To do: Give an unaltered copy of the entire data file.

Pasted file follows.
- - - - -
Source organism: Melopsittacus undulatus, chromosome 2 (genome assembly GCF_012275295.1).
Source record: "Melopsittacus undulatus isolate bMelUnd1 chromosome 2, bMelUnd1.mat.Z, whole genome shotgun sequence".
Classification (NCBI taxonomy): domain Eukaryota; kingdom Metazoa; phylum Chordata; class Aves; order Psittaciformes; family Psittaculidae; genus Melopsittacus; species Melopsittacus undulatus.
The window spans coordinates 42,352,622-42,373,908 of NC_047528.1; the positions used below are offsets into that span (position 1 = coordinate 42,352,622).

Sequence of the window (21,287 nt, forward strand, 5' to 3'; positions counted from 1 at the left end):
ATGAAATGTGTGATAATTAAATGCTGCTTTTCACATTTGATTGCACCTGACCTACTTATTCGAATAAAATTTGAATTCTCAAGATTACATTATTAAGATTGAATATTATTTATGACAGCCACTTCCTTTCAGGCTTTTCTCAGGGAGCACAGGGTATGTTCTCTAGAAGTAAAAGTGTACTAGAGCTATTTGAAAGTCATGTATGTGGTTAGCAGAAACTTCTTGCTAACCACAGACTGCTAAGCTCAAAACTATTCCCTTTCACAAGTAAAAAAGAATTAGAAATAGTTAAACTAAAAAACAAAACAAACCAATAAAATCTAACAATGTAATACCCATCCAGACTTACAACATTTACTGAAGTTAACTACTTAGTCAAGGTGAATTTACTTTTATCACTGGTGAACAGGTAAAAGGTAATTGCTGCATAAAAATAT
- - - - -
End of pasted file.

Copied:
Source organism: Melopsittacus undulatus, chromosome 2 (genome assembly GCF_012275295.1).
Source record: "Melopsittacus undulatus isolate bMelUnd1 chromosome 2, bMelUnd1.mat.Z, whole genome shotgun sequence".
Classification (NCBI taxonomy): domain Eukaryota; kingdom Metazoa; phylum Chordata; class Aves; order Psittaciformes; family Psittaculidae; genus Melopsittacus; species Melopsittacus undulatus.
The window spans coordinates 42,352,622-42,373,908 of NC_047528.1; the positions used below are offsets into that span (position 1 = coordinate 42,352,622).

Sequence of the window (21,287 nt, forward strand, 5' to 3'; positions counted from 1 at the left end):
ATGAAATGTGTGATAATTAAATGCTGCTTTTCACATTTGATTGCACCTGACCTACTTATTCGAATAAAATTTGAATTCTCAAGATTACATTATTAAGATTGAATATTATTTATGACAGCCACTTCCTTTCAGGCTTTTCTCAGGGAGCACAGGGTATGTTCTCTAGAAGTAAAAGTGTACTAGAGCTATTTGAAAGTCATGTATGTGGTTAGCAGAAACTTCTTGCTAACCACAGACTGCTAAGCTCAAAACTATTCCCTTTCACAAGTAAAAAAGAATTAGAAATAGTTAAACTAAAAAACAAAACAAACCAATAAAATCTAACAATGTAATACCCATCCAGACTTACAACATTTACTGAAGTTAACTACTTAGTCAAGGTGAATTTACTTTTATCACTGGTGAACAGGTAAAAGGTAATTGCTGCATAAAAATAT